“Now, isn’t this just bloody brilliant?” he asked the whispery wind.

The only answer he received was a faraway call of some sort of bird of prey he’d rather not meet face to face. Fisting his hands, he pushed his knuckles into the dirt and shakily righted himself. He had managed to land less than one hundred feet from the edge of the massive canyon. Other than the gargantuan split in the earth, there was absolutely nothing to see. Just dry, brown rock and blowing sand stretched out before him.

His six-foot frame barely cast a shadow. Since one of the suns shone from the east, and the other from the north, there wouldn’t be a shadow until the planet tilted in a way that allowed the sunrays to cross over each other before taking to the horizons. He had no plans in being out in the open when it was high noon. The heat alone would blister his skin. Having the thermal rays of two suns beating down on the Dry Lands had killed all but the smallest of creatures; except perhaps the ones that lived beneath the ground. No man had lived to tell a tale about those creatures, so he doubted their existence. Still, he walked quickly, and with focus, though he wasn’t exactly sure where he was or where he should go.

With no water, no rations and not even a flask of rash in his back pocket to swig, he figured he had less than three days in the awful and uninhabited region before the birds found his corpse and picked it clean.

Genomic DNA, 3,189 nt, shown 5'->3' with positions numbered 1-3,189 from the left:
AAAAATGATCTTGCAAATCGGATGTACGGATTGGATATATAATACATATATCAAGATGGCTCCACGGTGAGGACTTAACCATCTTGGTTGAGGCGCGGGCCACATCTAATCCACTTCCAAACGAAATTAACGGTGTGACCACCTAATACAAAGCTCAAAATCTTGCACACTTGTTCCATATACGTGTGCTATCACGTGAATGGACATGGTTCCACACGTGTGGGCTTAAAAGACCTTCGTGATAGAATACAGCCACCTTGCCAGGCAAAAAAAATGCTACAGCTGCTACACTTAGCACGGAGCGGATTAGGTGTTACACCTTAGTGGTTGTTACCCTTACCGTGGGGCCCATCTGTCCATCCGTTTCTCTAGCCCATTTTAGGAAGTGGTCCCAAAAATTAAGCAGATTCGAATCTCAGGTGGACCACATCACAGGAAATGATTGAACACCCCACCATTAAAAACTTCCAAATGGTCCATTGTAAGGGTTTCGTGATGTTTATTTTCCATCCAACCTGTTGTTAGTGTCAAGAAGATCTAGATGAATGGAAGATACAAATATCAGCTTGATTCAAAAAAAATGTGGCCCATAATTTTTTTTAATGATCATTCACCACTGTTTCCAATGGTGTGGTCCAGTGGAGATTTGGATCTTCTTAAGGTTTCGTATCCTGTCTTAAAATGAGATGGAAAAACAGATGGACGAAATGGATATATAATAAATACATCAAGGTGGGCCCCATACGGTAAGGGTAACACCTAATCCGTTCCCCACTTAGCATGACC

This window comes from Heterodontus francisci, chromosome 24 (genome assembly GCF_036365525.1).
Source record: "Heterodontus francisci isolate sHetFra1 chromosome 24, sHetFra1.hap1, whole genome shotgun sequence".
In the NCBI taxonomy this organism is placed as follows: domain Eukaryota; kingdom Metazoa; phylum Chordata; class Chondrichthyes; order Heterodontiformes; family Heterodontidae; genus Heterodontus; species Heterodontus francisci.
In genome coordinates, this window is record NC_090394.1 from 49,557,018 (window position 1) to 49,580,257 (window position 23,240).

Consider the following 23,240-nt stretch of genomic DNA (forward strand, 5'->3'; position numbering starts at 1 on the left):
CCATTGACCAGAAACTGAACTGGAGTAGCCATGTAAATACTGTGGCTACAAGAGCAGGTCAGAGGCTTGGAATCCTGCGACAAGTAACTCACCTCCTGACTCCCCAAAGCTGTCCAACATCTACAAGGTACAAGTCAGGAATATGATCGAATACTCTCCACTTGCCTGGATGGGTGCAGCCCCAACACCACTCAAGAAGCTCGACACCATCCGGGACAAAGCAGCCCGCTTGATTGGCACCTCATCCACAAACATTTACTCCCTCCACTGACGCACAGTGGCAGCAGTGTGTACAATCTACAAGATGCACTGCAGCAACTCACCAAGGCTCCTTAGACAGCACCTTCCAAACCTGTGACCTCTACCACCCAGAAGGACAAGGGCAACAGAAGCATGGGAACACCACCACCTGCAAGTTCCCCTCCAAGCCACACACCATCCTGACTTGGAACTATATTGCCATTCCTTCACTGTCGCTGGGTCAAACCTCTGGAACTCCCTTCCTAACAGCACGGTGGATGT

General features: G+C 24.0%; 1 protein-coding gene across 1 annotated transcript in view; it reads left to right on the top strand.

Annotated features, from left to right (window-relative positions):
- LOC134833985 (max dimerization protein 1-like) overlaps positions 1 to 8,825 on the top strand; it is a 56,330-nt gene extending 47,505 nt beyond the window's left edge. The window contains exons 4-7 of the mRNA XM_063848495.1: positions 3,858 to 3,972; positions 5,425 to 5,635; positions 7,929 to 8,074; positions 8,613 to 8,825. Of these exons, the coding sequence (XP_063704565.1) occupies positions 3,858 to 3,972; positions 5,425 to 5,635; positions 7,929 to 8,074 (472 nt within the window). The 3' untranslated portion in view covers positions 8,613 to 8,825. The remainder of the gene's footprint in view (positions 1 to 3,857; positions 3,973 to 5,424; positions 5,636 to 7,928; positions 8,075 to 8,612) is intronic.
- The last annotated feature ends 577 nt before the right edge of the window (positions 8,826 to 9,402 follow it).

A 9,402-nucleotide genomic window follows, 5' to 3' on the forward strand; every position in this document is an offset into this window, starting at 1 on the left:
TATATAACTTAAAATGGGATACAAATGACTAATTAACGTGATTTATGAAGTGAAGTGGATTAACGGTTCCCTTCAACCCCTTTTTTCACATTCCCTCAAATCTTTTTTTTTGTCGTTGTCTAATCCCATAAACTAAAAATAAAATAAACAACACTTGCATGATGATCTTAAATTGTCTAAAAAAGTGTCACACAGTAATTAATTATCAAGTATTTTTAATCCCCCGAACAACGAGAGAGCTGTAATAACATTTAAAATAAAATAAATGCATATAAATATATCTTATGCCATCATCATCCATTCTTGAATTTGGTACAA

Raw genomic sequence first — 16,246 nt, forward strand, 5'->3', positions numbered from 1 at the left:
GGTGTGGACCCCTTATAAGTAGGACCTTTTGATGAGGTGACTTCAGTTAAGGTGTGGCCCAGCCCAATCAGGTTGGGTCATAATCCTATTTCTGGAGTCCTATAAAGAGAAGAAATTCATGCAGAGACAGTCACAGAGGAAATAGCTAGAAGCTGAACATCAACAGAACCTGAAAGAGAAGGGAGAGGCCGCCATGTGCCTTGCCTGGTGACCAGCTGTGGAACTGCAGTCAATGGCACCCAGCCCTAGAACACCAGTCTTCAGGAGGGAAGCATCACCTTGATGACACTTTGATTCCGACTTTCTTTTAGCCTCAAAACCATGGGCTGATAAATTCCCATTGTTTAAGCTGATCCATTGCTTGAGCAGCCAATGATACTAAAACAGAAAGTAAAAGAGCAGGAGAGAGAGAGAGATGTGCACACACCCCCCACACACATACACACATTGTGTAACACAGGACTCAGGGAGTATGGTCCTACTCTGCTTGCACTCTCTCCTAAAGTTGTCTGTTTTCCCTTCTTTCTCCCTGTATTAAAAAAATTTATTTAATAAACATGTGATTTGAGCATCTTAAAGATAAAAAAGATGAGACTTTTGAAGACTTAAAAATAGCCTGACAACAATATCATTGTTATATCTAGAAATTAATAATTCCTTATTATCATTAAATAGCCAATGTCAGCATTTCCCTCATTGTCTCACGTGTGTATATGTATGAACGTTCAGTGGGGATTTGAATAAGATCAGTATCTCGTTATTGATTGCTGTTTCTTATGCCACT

Whistling the tune of a song long ago forgotten, his feet kicked up bowls of dust with each gaping stride as he paced toward the mountains. They were scraggly rocks jutting from the fractured crust, too frigid at night to keep even a gnat alive, but it was his best option. Shelter was essential to survival.

The hard knock to his head obliterated the last day of memory from his mind, but he knew why he was here. Why he had been cast out with no supplies, yet not stripped of everything like his clothes or boots – a loss that would most certainly mean death in a place like this. Someone was making a statement. They wanted him dead, but not too quickly. Nah, someone wanted Krane to suffer. The fall hurt, he’d be the first to admit that, but the recovery was worse. The fall took seconds – putting himself back together took far longer than that. He supposed he was lucky they dumped him and flew off. Had they stayed to admire their work, the Raiders would have found Krane in a state of reconstruction. The Raiders weren’t the smartest group of men, but even they knew it wasn’t normal for a man to do what Krane could. He was different, in more ways than one, and people like him were killed for far less remarkable reasons. If they came back and found no sign of his body, they’d assume the predators dragged his broken corpse off and ate him for dinner.

With a sigh, he shook his head at his predicament as his strides slowed on the incline at the base of a mountain. He knew that girl would be his undoing. Girls always were his undoing.

© Trish Marie Dawson